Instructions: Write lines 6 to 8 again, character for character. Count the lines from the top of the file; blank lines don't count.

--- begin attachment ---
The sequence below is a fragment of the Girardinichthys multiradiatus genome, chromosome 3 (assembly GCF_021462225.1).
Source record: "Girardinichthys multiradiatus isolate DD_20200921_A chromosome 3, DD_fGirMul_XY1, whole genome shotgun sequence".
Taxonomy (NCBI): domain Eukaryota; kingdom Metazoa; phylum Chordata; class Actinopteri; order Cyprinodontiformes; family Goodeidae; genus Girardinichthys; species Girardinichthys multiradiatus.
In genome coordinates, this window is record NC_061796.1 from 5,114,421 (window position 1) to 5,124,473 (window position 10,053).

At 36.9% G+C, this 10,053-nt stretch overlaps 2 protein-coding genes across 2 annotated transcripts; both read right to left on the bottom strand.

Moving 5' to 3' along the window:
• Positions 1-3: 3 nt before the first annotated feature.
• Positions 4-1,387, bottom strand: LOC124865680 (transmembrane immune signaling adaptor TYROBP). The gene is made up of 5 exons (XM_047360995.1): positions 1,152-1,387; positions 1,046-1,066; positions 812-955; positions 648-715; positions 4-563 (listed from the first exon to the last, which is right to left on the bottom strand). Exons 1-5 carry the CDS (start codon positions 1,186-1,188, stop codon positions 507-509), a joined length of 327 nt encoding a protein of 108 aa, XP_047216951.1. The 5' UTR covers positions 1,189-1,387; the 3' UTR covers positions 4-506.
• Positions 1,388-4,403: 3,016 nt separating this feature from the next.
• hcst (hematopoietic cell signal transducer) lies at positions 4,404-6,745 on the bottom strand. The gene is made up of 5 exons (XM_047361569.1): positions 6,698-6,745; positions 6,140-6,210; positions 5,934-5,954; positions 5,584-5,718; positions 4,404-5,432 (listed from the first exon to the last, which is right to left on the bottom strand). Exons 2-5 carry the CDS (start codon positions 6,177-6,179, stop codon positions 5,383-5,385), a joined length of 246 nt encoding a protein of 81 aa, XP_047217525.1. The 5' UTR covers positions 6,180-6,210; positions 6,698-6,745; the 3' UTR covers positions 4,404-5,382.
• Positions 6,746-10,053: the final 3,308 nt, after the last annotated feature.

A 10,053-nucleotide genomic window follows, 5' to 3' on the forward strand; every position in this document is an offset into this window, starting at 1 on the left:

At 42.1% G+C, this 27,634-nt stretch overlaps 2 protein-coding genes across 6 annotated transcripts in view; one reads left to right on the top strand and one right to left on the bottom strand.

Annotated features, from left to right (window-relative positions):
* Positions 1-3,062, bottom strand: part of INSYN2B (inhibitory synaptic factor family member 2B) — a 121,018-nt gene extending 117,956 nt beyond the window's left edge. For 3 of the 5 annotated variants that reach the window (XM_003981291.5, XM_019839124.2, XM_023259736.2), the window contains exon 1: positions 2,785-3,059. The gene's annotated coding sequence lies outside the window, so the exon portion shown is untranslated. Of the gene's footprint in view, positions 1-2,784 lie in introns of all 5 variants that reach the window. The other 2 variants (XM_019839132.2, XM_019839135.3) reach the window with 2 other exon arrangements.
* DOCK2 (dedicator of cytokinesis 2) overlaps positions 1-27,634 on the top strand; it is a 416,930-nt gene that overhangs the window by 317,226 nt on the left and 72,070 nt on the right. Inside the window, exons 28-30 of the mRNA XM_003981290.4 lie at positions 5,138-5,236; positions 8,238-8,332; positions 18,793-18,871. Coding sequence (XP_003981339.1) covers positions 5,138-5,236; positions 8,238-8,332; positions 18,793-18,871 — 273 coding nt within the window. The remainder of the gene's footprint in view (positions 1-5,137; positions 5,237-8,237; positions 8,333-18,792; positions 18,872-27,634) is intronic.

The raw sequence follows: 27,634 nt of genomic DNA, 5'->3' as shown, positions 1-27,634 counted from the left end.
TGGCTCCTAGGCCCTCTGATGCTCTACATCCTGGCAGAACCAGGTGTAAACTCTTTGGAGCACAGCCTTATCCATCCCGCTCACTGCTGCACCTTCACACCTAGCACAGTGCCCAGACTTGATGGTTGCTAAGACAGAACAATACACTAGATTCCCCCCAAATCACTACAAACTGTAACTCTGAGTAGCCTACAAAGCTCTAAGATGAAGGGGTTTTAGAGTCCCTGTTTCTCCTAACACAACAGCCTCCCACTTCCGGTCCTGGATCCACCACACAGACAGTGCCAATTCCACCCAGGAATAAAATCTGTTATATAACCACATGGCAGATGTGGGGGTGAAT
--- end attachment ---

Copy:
Moving 5' to 3' along the window:
• Positions 1-3: 3 nt before the first annotated feature.
• Positions 4-1,387, bottom strand: LOC124865680 (transmembrane immune signaling adaptor TYROBP). The gene is made up of 5 exons (XM_047360995.1): positions 1,152-1,387; positions 1,046-1,066; positions 812-955; positions 648-715; positions 4-563 (listed from the first exon to the last, which is right to left on the bottom strand). Exons 1-5 carry the CDS (start codon positions 1,186-1,188, stop codon positions 507-509), a joined length of 327 nt encoding a protein of 108 aa, XP_047216951.1. The 5' UTR covers positions 1,189-1,387; the 3' UTR covers positions 4-506.